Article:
Woman of Sunlight — Coming Soon



A squeak from behind made her jump. It wasn’t the door Mitch and Quill were in, it was the one next down. But it was Mitch standing there, fully dressed, looking at her.

Leaping to her feet, desperately happy to see a face she knew, she rushed the few steps to him and asked, “What are you doing in there?”

“Shh-shh,” Mitch held up a hand as if to push her back. He didn’t touch her but she, who did not know much about reading expressions, quit talking immediately.

“You’ll wake up Ma and Pa.”

Ilsa felt the painful truth of that. Wasn’t she out here in the hall because she didn’t want to do that?

“You can’t be out here in the hallway.” Mitch looked left and right with a line of furrows on his forehead.

“Yes, I can.” She spoke the obvious. “Here I stand, in the hallway.

With a tight, hard shake of his head, Mitch said, “I mean it’s not…um…there are rules for the behavior of young ladies. You’re breaking one of them.”

Ilsa had never had many rules in her life. She remembered how Ma Warden didn’t like her ankles showing. Ma’d said that was a rule. Had her ankles been showing while she sat on that step?

“What rule are you talking about?”

Mitch squinted his eyes at her and she thought maybe, in the dim lantern light of the hallway, she saw his cheeks turn a bit pink.

“Th-the rules about, about how a young woman should—should conduct herself in matters of-of propriety.” Brash, fast-talking Mitch seemed barely able to get the words out. And, unless he had a fever—and she really hoped he didn’t because she’d probably catch it—he seemed to be blushing.

And talking in strange, unfamiliar words.

“What does propriety mean?”

Mitch clapped an open hand over his eyes then dragged the hand down, past his nose, his mouth. “It doesn’t surprise me in the least that you don’t know.”

“That’s not really an answer.”

“I-I’ll explain.” Nodding, Mitch seemed to be forcing words from his mouth. “What I mean is a woman should not be alone. It’s not safe. A man could bother you.”

“You’re bothering me quite a bit right now, so that’s the truth. But I see no point in waking up your ma so she can watch you bother me.”

Mitch’s jaw went tight. Ilsa studied it, wondering what in the world the man was thinking.

“I’d like to bother you, Ilsa.”

“That is still not an answer.”

“Oh, it’s an answer all right. But you’re too innocent to realize it.” Mitch paused. Cleared his throat. Cleared it again. “A young woman who is not married, well, the thing is, if someone saw you out here alone, they might—that is, a woman, if a man came upon her alone in the night and then someone else came along and saw the man and woman alone in the night—”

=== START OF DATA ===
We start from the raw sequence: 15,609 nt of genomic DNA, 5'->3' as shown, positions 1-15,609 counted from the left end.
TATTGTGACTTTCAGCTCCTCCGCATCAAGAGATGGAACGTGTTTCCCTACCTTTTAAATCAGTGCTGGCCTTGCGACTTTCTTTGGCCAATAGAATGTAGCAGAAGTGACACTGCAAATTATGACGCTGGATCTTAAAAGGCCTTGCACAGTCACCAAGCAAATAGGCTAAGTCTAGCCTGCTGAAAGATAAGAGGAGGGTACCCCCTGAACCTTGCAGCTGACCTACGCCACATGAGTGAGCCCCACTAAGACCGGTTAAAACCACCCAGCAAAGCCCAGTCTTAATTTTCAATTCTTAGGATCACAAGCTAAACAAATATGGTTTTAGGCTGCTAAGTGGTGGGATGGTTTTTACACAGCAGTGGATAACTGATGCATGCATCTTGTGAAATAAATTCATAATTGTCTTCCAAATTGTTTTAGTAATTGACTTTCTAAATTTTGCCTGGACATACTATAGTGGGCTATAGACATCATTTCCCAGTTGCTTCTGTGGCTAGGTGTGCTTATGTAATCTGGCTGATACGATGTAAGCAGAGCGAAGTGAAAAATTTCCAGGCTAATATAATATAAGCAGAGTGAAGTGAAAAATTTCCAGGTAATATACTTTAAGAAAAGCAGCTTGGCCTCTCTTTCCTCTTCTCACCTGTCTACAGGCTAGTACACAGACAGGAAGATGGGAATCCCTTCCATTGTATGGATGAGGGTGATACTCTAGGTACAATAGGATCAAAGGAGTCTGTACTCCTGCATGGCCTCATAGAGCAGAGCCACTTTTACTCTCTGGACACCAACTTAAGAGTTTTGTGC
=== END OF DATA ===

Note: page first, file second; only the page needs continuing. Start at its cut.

“You mean alone like the two of us are right now.”

Mitch’s throat moved as if he were swallowing something that wasn’t going down easy.

“Yes, exactly like the two of us are right now. If someone found us alone together in the night, well, people might think we were being…doing…that is…” Mitch fell silent as if he just could not put his worries into words.

Ilsa leaned close and whispered, “I thought you were sleeping in the same room with your Pa?”

Mitch shook his head and started talking again, so it was good she changed the subject. “After you and Ma went to bed, I went down and asked if there was another room empty.”

He leaned closer and whispered so quietly she was almost reading words shaped silently by his lips. “Pa snorts like a cave of grizzly bears.”

Ilsa straightened away from Mitch and giggled. She slapped her hand over her mouth but the laughter was there, just muffled. Mitch’s eyes gleamed as if he wanted to laugh himself.

“Ma, too, as I recall,” he said.

Ilsa nodded from behind her hand just as the door next to Mitch, not the one Quill was in, clicked open.


Grabbing her wrist, Mitch yanked her into the room and shut the door swiftly and silently and pressed her back to the door.


Mitch clapped his hand over her mouth this time. Heavy boots walked past Mitch’s door. Mitch looked at the floor, his eyes unfocused. Listening to the man walk by.

Ilsa didn’t know exactly what Mitch was trying to say about it not being right for a man and woman to be alone together in the night. But she was very sure if it was wrong to be alone in the hallway, then it was also wrong to be alone in his room.

In the dark of his room, with those footsteps fading, Mitch said quietly, “I lived a life surrounded by people I couldn’t trust. I realize now many of them just told me whatever they thought I wanted to hear because I paid their salary. And I’ll admit I did tend to fire people who disagreed with me because, of course, I thought I was always right. For years, I’ve heard little but yes, sir, right away sir, whatever you think best, sir.”

“That seems nice.” Ilsa rested one hand on his broad chest and patted him because he seemed unhappy with himself. “I wouldn’t mind if you’d start saying yes more often.”

“Oh, I don’t think that’d be wise at all.”       

“Saying yes to me? I am sure I would like it very much.”

“I’d make sure you liked it very much.”

Ilsa wasn’t sure, but the way he said it made her wonder if he was talking about something completely different than she was.

Woman of Sunlight, coming March 2020. Available now for PREORDER

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Author of Romantic Comedy...with Cowboys including the bestselling Kincaid Brides Series

11 thoughts on “Woman of Sunlight — Coming Soon”

  1. You have such a way with words Mary! Thanks for reminding us of the Brides of Hope Mountain series. Both books have beautiful covers.

  2. This sounds like another delightful story. It is a bit pathetic, but I can relate to Ilsa. I am the oldest of 6, but somehow ended up the most clueless of the lot. Ignorance may be bliss, but it can lead to some embarrassing situations.

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